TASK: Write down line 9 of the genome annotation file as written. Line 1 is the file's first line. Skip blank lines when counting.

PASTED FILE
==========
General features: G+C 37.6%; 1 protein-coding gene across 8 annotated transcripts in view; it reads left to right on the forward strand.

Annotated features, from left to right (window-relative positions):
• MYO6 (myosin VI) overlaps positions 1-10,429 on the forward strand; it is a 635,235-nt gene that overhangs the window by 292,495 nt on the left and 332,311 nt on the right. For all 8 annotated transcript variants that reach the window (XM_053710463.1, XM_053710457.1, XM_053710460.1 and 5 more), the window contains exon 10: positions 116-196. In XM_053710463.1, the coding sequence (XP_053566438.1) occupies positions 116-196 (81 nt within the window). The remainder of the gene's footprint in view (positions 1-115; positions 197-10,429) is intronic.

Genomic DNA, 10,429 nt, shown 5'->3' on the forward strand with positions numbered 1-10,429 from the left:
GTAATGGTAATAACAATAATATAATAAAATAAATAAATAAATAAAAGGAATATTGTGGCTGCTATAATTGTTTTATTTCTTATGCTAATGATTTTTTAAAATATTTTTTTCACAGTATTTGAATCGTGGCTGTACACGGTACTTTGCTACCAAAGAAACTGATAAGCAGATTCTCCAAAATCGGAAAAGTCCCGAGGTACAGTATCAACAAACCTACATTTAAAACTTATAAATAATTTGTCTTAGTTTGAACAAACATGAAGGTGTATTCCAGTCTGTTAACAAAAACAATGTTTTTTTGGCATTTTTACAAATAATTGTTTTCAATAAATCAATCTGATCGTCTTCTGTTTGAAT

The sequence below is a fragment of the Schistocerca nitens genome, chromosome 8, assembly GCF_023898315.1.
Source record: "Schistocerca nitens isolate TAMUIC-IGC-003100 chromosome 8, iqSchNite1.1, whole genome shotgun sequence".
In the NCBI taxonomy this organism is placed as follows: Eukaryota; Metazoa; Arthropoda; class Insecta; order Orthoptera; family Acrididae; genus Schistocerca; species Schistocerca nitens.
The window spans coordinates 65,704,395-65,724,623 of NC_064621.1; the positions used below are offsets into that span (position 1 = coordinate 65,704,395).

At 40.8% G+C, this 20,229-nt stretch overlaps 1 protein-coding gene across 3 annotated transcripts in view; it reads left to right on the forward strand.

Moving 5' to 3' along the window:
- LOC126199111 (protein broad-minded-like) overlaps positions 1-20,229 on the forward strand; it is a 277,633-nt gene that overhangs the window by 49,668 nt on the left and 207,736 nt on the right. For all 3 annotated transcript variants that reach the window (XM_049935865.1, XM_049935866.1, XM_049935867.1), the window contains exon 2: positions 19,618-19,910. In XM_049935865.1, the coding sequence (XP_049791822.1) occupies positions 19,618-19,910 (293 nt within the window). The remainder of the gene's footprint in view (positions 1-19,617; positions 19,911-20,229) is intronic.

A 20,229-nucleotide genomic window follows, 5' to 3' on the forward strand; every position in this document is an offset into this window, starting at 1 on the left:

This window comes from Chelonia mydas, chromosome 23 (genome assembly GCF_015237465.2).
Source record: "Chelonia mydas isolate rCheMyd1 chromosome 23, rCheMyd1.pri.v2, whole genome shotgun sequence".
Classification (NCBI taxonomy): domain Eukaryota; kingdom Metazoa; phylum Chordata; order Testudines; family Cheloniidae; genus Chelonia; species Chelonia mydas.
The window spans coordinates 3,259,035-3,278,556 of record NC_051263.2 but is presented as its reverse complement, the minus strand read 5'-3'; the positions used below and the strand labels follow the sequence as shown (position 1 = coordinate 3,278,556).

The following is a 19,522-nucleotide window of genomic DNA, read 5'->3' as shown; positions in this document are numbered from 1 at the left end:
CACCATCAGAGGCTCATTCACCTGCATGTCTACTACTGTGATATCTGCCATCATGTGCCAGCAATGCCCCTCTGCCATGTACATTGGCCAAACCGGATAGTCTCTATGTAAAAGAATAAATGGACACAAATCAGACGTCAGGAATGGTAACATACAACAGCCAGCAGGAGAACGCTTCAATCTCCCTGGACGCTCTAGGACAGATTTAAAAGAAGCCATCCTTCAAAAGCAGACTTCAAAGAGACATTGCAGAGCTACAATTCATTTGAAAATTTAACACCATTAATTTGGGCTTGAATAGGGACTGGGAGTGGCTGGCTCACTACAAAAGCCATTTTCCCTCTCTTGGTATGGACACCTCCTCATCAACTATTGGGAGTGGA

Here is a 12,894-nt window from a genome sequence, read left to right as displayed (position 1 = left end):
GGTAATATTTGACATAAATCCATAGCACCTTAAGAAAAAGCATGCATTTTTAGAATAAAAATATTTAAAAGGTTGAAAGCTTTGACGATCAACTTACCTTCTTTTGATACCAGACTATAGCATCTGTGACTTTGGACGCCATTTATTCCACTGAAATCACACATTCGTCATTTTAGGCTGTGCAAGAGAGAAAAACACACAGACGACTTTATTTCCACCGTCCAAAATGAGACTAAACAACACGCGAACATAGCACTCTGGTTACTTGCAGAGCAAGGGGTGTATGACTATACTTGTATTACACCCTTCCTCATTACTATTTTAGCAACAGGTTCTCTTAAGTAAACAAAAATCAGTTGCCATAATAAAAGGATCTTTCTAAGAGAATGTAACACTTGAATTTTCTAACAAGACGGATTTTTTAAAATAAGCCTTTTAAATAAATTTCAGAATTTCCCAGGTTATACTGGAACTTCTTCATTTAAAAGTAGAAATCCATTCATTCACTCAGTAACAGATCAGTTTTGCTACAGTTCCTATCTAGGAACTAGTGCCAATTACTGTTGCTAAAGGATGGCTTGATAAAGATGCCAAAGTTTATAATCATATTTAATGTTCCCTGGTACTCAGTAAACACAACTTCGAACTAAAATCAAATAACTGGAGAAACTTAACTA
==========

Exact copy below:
The window spans coordinates 65,704,395-65,724,623 of NC_064621.1; the positions used below are offsets into that span (position 1 = coordinate 65,704,395).